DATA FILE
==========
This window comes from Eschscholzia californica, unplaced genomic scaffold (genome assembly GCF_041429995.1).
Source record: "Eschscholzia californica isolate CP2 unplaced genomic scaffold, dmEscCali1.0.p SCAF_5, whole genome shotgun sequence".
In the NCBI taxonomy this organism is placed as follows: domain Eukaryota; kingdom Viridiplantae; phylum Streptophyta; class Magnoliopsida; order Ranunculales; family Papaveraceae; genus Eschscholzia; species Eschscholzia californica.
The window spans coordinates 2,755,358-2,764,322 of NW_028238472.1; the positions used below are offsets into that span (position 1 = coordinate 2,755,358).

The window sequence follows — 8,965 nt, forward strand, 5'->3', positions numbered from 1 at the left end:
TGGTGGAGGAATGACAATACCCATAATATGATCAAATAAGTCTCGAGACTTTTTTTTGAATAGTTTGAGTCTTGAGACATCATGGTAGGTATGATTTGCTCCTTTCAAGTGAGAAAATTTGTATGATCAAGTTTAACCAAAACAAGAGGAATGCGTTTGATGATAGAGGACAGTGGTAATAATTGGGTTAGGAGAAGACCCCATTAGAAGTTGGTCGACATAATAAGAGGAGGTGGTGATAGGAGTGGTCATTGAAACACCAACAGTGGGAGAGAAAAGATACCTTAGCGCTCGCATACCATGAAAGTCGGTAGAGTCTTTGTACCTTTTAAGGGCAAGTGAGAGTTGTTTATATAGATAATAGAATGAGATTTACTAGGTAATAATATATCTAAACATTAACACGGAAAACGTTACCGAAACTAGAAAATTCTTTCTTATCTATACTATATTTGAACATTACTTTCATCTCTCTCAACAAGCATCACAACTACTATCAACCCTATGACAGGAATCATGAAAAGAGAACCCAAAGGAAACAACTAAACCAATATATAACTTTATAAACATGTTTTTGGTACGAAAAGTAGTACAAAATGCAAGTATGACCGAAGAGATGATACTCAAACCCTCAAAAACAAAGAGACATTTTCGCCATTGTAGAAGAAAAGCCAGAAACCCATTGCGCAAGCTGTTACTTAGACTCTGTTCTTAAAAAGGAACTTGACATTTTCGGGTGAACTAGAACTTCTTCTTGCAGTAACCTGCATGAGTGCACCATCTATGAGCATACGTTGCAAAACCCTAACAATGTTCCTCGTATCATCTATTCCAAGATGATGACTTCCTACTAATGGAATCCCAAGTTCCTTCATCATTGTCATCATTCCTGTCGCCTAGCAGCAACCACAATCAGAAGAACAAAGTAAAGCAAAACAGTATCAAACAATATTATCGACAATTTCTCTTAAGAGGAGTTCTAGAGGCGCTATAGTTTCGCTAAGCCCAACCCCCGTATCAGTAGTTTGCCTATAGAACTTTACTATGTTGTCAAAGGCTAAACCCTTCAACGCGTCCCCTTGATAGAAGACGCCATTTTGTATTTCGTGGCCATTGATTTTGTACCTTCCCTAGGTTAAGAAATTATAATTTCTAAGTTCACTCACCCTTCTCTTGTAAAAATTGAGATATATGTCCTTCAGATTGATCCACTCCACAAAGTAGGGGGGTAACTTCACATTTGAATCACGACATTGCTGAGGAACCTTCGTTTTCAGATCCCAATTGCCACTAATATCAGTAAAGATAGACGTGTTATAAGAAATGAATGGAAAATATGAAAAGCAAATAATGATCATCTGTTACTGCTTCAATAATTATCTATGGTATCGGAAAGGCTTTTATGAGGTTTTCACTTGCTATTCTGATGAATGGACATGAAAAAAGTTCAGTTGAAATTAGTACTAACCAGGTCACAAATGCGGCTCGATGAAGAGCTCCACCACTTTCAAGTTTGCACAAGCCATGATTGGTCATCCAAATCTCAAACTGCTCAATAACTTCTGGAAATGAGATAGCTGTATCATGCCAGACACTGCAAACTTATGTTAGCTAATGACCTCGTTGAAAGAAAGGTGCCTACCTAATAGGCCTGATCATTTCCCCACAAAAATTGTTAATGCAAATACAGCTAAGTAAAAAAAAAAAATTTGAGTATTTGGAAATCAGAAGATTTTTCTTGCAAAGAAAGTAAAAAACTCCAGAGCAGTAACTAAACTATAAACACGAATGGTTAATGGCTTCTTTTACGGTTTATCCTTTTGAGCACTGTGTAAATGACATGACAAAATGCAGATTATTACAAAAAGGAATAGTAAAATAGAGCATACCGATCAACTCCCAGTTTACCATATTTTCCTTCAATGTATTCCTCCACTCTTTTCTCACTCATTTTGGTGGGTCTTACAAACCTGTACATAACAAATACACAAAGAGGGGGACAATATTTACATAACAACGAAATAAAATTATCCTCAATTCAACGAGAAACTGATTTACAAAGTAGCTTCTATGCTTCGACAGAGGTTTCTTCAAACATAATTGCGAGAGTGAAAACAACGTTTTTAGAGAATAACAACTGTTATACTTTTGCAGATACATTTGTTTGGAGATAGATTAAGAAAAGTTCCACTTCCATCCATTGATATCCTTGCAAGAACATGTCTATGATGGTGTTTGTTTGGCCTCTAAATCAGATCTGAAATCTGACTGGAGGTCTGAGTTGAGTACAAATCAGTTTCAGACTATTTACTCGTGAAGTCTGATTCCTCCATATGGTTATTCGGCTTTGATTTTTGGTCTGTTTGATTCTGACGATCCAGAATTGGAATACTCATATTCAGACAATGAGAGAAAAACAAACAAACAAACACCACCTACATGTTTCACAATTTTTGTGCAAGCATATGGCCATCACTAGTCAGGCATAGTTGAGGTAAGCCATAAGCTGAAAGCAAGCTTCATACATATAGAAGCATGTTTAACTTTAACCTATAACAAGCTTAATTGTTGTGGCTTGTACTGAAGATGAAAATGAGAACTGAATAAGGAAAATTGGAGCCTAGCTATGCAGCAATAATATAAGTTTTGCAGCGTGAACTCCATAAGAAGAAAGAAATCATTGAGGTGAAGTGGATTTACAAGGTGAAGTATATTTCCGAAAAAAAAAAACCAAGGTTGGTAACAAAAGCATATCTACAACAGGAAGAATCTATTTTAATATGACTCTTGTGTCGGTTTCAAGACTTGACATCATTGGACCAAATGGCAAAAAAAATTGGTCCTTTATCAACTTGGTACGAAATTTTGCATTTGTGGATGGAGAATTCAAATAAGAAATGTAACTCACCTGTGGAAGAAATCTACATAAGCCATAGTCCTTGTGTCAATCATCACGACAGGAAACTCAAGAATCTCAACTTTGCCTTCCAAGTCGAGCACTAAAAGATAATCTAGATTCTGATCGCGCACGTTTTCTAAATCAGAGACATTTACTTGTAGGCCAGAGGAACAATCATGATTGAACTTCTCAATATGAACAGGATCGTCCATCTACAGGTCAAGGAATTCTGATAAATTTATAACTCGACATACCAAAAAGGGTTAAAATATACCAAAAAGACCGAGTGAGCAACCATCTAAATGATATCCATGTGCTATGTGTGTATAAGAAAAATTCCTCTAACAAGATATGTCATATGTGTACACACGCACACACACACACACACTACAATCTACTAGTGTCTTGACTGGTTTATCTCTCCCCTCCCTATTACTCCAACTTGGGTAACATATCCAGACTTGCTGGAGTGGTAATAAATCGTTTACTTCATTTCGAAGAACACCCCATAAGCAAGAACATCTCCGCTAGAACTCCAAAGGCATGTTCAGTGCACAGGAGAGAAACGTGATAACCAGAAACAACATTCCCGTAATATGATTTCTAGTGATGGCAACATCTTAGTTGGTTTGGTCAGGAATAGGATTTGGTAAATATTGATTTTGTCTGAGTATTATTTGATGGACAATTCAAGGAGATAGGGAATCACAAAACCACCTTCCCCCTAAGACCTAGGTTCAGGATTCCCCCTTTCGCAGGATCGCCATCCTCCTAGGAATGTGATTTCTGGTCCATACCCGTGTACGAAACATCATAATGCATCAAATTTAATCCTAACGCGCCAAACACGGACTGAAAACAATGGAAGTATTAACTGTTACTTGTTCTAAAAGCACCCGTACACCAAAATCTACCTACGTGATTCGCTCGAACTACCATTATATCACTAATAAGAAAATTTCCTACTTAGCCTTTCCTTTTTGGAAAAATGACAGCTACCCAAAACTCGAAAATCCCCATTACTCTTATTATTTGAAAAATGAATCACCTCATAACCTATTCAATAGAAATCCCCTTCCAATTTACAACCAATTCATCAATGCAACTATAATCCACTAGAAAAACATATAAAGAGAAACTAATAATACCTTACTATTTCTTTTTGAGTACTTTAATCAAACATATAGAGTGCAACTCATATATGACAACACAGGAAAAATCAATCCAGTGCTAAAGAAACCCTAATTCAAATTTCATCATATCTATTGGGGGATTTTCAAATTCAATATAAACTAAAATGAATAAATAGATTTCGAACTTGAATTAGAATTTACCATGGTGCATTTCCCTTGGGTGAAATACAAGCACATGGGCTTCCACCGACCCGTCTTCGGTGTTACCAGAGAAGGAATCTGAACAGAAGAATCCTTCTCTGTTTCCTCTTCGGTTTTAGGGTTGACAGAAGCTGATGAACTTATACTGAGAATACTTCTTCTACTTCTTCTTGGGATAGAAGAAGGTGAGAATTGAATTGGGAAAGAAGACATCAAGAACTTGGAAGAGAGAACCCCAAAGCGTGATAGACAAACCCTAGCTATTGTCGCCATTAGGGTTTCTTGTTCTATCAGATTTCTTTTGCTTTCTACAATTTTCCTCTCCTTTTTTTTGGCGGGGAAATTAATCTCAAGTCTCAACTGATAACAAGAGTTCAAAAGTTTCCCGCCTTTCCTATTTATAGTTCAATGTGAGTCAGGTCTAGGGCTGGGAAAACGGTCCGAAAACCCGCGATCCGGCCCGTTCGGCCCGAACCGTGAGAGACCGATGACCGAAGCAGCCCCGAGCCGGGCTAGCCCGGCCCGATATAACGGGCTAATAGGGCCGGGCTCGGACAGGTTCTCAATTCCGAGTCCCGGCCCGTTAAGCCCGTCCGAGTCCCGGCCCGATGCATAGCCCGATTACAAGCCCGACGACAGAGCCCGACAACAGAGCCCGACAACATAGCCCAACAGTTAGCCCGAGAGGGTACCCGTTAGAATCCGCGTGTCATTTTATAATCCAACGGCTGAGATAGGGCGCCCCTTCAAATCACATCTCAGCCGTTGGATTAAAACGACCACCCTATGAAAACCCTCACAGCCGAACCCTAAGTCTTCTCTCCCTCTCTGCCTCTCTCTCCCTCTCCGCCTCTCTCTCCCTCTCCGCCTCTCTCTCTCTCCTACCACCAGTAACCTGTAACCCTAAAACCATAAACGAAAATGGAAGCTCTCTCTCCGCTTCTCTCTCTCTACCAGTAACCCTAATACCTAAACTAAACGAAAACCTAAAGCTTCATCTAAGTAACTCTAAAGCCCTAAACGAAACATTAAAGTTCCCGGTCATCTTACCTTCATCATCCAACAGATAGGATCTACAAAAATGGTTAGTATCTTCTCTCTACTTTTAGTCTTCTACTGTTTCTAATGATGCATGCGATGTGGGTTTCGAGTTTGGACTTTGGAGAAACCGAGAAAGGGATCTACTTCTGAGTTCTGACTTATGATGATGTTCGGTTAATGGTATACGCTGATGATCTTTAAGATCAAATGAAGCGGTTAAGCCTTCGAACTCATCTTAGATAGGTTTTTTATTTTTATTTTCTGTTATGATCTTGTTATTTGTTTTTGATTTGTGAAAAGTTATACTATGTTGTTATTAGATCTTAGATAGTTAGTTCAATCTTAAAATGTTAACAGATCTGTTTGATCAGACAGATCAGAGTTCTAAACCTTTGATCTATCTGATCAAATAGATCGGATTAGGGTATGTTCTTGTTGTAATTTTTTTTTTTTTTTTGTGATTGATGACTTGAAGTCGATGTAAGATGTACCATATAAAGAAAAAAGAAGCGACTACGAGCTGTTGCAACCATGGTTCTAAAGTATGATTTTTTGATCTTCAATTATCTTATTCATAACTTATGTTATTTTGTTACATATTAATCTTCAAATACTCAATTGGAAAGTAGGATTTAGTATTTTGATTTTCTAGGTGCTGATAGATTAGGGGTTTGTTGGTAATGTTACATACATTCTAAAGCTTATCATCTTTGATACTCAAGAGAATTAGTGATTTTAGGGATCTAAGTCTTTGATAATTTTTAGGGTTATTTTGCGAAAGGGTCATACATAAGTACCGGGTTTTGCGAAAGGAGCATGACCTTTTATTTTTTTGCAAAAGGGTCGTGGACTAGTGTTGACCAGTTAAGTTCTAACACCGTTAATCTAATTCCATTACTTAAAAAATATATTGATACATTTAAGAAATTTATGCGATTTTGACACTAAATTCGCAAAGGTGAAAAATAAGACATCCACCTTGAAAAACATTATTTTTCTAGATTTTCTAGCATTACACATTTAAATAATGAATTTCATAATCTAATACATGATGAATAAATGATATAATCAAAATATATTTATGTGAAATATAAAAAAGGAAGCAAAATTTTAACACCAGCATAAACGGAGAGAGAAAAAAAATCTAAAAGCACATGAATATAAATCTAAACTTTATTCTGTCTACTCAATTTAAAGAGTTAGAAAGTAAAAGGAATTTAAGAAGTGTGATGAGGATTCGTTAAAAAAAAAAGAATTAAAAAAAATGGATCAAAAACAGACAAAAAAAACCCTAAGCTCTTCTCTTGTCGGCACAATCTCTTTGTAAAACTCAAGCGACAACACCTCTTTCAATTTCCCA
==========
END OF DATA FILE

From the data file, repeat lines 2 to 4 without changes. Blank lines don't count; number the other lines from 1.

Source record: "Eschscholzia californica isolate CP2 unplaced genomic scaffold, dmEscCali1.0.p SCAF_5, whole genome shotgun sequence".
In the NCBI taxonomy this organism is placed as follows: domain Eukaryota; kingdom Viridiplantae; phylum Streptophyta; class Magnoliopsida; order Ranunculales; family Papaveraceae; genus Eschscholzia; species Eschscholzia californica.
The window spans coordinates 2,755,358-2,764,322 of NW_028238472.1; the positions used below are offsets into that span (position 1 = coordinate 2,755,358).